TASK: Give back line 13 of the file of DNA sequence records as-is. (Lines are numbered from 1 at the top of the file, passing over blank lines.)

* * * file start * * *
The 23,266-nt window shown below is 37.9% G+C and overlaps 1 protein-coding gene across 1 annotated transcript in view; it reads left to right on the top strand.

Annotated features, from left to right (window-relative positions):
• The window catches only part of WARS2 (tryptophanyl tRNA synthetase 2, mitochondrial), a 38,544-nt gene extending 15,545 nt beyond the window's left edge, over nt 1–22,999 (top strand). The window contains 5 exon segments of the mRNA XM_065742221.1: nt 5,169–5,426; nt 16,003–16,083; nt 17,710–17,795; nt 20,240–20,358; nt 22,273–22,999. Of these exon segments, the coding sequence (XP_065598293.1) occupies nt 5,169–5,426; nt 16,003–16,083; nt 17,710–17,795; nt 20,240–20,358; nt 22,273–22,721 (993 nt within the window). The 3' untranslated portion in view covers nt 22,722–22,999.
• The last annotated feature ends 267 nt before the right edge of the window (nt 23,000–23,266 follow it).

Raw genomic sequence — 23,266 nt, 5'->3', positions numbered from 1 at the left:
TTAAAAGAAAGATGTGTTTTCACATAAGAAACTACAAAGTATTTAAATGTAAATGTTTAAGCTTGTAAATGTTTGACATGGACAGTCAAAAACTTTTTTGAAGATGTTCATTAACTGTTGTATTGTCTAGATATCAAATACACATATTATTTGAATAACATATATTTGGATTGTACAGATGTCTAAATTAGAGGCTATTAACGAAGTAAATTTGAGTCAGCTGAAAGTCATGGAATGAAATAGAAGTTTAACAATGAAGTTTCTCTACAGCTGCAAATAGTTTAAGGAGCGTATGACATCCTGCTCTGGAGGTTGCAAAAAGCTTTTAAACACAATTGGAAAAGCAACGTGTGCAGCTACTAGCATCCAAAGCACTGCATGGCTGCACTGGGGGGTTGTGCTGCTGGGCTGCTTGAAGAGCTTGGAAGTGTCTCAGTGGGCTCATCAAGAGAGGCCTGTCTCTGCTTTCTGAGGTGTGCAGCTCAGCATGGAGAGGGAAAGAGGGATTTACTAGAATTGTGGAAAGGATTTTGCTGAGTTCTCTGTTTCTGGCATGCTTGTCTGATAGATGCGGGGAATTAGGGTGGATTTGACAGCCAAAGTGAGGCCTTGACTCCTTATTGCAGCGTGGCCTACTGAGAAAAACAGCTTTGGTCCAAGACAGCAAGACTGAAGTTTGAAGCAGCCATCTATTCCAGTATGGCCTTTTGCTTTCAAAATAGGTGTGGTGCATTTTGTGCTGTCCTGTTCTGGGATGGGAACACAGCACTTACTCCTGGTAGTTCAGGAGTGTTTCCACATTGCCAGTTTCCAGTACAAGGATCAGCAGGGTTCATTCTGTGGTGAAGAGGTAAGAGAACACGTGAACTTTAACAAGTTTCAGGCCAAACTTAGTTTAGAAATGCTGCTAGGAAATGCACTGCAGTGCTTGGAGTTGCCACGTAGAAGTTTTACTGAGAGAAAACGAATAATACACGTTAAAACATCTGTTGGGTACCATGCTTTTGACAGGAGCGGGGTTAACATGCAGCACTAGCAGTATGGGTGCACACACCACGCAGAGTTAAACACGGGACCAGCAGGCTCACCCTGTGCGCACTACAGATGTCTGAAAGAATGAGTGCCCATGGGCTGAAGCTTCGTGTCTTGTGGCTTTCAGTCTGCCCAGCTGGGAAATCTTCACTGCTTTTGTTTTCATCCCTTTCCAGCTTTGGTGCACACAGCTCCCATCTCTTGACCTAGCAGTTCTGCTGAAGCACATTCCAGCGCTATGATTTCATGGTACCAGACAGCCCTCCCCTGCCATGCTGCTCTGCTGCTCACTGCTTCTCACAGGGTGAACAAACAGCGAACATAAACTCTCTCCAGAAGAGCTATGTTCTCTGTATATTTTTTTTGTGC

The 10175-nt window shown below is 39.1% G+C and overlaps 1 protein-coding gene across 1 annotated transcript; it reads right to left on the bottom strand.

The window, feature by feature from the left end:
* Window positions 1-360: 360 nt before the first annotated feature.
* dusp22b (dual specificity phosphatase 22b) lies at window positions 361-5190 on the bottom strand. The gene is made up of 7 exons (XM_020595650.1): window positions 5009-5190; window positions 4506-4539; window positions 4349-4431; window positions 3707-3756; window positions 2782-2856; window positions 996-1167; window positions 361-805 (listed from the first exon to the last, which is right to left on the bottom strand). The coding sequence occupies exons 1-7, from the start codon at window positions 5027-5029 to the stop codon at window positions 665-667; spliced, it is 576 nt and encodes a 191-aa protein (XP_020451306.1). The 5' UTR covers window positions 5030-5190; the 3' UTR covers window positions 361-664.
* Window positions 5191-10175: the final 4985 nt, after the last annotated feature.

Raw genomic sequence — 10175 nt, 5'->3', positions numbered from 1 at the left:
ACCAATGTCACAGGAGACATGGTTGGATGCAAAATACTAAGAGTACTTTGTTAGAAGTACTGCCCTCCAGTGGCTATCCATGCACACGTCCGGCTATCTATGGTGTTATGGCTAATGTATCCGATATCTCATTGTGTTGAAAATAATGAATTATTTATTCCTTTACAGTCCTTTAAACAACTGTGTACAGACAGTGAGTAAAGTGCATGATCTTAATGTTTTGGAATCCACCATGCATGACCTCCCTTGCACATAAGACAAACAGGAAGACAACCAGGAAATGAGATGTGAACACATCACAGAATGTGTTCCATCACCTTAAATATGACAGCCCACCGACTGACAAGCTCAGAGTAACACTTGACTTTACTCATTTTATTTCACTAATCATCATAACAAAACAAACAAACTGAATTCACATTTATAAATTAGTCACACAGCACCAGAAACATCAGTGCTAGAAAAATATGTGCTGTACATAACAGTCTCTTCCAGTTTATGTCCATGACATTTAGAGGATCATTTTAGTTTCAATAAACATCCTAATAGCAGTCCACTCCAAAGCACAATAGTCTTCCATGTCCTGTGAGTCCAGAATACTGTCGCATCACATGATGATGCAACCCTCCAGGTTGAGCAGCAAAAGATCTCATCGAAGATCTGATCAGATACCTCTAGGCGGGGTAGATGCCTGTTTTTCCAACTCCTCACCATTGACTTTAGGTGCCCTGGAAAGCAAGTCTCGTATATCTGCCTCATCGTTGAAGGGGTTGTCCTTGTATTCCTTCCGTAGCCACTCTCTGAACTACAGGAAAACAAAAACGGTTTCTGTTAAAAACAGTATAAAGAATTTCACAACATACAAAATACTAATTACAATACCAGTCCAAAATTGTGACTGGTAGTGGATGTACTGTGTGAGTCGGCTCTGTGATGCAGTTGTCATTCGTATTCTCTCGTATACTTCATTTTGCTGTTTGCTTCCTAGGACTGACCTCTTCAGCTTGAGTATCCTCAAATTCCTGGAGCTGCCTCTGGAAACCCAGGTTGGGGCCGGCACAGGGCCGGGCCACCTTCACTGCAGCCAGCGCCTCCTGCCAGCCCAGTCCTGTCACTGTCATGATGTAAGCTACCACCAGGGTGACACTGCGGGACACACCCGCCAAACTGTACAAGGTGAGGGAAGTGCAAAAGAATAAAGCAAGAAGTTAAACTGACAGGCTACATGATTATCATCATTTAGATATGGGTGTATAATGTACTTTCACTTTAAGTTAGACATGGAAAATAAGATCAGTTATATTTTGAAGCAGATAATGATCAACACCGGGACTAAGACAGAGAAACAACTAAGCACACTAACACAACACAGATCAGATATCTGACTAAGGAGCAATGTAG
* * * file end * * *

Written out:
ACCAATGTCACAGGAGACATGGTTGGATGCAAAATACTAAGAGTACTTTGTTAGAAGTACTGCCCTCCAGTGGCTATCCATGCACACGTCCGGCTATCTATGGTGTTATGGCTAATGTATCCGATATCTCATTGTGTTGAAAATAATGAATTATTTATTCCTTTACAGTCCTTTAAACAACTGTGTACAGACAGTGAGTAAAGTGCATGATCTTAATGTTTTGGAATCCACCATGCATGACCTCCCTTGCACATAAGACAAACAGGAAGACAACCAGGAAATGAGATGTGAACACATCACAGAATGTGTTCCATCACCTTAAATATGACAGCCCACCGACTGACAAGCTCAGAGTAACACTTGACTTTACTCATTTTATTTCACTAATCATCATAACAAAACAAACAAACTGAATTCACATTTATAAATTAGTCACACAGCACCAGAAACATCAGTGCTAGAAAAATATGTGCTGTACATAACAGTCTCTTCCAGTTTATGTCCATGACATTTAGAGGATCATTTTAGTTTCAATAAACATCCTAATAGCAGTCCACTCCAAAGCACAATAGTCTTCCATGTCCTGTGAGTCCAGAATACTGTCGCATCACATGATGATGCAACCCTCCAGGTTGAGCAGCAAAAGATCTCATCGAAGATCTGATCAGATACCTCTAGGCGGGGTAGATGCCTGTTTTTCCAACTCCTCACCATTGACTTTAGGTGCCCTGGAAAGCAAGTCTCGTATATCTGCCTCATCGTTGAAGGGGTTGTCCTTGTATTCCTTCCGTAGCCACTCTCTGAACTACAGGAAAACAAAAACGGTTTCTGTTAAAAACAGTATAAAGAATTTCACAACATACAAAATACTAATTACAATACCAGTCCAAAATTGTGACTGGTAGTGGATGTACTGTGTGAGTCGGCTCTGTGATGCAGTTGTCATTCGTATTCTCTCGTATACTTCATTTTGCTGTTTGCTTCCTAGGACTGACCTCTTCAGCTTGAGTATCCTCAAATTCCTGGAGCTGCCTCTGGAAACCCAGGTTGGGGCCGGCACAGGGCCGGGCCACCTTCACTGCAGCCAGCGCCTCCTGCCAGCCCAGTCCTGTCACTGTCATGATGTAAGCTACCACCAGGGTGACACTGCGGGACACACCCGCCAAACTGTACAAGGTGAGGGAAGTGCAAAAGAATAAAGCAAGAAGTTAAACTGACAGGCTACATGATTATCATCATTTAGATATGGGTGTATAATGTACTTTCACTTTAAGTTAGACATGGAAAATAAGATCAGTTATATTTTGAAGCAGATAATGATCAACACCGGGACTAAGACAGAGAAACAACTAAGCACACTAACACAACACAGATCAGATATCTGACTAAGGAGCAATGTAG